• No lifeguards on duty.
    All watersports are at your own risk. Use the buddy system.
  • Open ocean conditions.
    You are not in a protected cove. Be alert to wind, waves, and currents at all times.

Weather and Sea Conditions

  • Always observe and evaluate sea conditions before entering the water. Check marine weather forecast for the East Santa Barbara Channel in advance.
  • Extreme weather conditions may be encountered at any time. Sea conditions may become dangerous without warning.
  • Wind and waves typically come out of the northwest or west and increase in the afternoon. Morning hours can be a better time for waterports. Santa Ana or east winds may occur at anytime, but are most common September - April.
  • Do not travel down wind (with the wind) as you will have to return into a headwind. If you find yourself unable to get back to Scorpion, there are two small beach haul outs at Little Scorpion.
  • Ocean currents outside of coves and protected beach areas can be strong and extremely dangerous.


  • Do not exceed your skill level. If you are new to sea kayaking or other watersports, it is recommended that you go with a guide service. Stay close to Scorpion Anchorage. Ask NPS personnel or kayak guides if you have questions concerning weather, safety, regulations, or destinations.
  • Be capable of re-entering your kayak from the water.
  • Use the buddy system. Stay together and conduct your watersports within the skills of the least experienced member in the group.


  • All kayakers must have lifejackets.
  • Helmets are highly recommended. Always wear a helmet when below cliffs and in sea caves.
  • VHF radio, tow line, compass, throw bag, first aid kit.Carry these items with you and know how to use them.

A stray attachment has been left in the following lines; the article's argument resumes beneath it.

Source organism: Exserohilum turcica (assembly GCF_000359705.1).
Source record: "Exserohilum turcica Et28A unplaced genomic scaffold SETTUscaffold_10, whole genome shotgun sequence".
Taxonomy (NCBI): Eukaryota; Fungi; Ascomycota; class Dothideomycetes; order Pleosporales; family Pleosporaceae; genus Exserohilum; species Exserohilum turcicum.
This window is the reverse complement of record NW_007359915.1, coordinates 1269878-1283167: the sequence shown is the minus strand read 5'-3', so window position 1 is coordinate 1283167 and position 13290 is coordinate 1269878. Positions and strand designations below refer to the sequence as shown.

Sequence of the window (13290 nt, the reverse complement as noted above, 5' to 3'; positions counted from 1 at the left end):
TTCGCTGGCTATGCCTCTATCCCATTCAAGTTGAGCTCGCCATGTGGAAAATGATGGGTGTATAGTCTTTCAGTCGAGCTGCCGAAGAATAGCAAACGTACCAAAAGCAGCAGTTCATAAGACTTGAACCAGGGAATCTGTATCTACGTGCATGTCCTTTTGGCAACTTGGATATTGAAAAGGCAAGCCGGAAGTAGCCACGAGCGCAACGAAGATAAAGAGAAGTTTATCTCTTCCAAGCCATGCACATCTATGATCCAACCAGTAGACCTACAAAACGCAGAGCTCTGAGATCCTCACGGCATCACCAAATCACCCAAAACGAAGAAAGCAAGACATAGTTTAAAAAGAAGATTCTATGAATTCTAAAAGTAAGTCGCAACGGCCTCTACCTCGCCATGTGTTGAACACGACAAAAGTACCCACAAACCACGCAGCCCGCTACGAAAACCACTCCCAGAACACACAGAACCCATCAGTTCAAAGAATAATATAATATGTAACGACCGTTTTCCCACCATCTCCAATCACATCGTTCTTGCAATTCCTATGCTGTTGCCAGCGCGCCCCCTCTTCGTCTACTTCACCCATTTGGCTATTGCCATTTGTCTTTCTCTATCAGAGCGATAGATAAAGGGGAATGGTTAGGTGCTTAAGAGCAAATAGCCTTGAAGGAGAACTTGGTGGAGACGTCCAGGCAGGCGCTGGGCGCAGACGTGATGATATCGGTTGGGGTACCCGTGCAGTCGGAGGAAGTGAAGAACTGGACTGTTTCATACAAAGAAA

• Wetsuits are highly recommended. Water temperatures remain cold throughout the year (55 to 70 degrees). Wear a wetsuit.
  • Establish a plan. Let someone know where you are going and when you expect to return.
  • Post the dive flag at end of pier when swimming, snorkeling, and scuba diving. Do not attempt to enter or exit the water from the pier when boats are in the pier area.

Sea Caves

  • Sea caves are dangerous. Even on calm days, the wake from large ships in the channel can pose a danger in caves.
  • Use extreme caution. Always observe and evaluate sea conditions before entering any sea cave.
  • It is illegal and unsafe to exit your kayak while in the sea caves.

Emergency Procedures

  • Contact a ranger, nearby boat, US Coast Guard (VHF 16), or call the National Park Dispatch Center at 559-565-4221.
map of scorpion anchorage with kayak destinations

Kayaking Destinations

  1. Cavern Point Cave
    8 miles one way
    This magnificent cave with colorful lichen and algae is the deepest in the area. Exposed to predominant west wind and waves. Expect larger waves and stronger winds when approaching.

  2. Seal Beach Cave
    .5 miles one way
    Massive cave with a large rock beach at the back. Used by harbor seals as a winter-spring haul-out. Landing is prohibited. DO NOT enter this cave if marine mammals are present.

  3. Elephant’s Belly Cave
    .3 miles one way
    East-facing opening passes through to a much larger west-facing opening. Watch for shallow boulders. Be mindful of swell and low tides. The narrow outer archway has extremely sharp walls and is subject to unexpected surges.

  4. L Cave
    .3 miles one way
    Tall north-facing opening passes through to a small east-facing opening surrounded by a stunning kelp-filled rock garden. Watch for shallow boulders around the east opening. Be mindful of swell and low tides.

  5. Scorpion Rock Cave “Green Room”
    .5 miles one way
    Sunlight creates a majestic green glow inside. Large west-facing opening funnels wind and swell towards the tight east-facing opening creating hazardous conditions in the back chamber. Walls are covered in sharp barnacles. DO NOT enter when birds are nesting (February to June).

  6. Little Scorpion Beach West “Boatwreck Beach”
    .5 miles one way
    Pristine sandy beach inside a small secluded cove. Accessible at lower tides. Subject to surges and waves from several directions. May hike cross-country back to Scorpion Anchorage from these beaches in case of an emergency.

  7. Little Scorpion Beach East
    .7 miles one way
    Beautiful rocky beach inside a protected cove. Subject to east winds and swell, which can cause breaking waves. May hike cross-country back to Scorpion Anchorage from these beaches in case of an emergency.

Last updated: May 20, 2024

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Contact Info

Mailing Address:

1901 Spinnaker Drive
Ventura, CA 93001


805 658-5730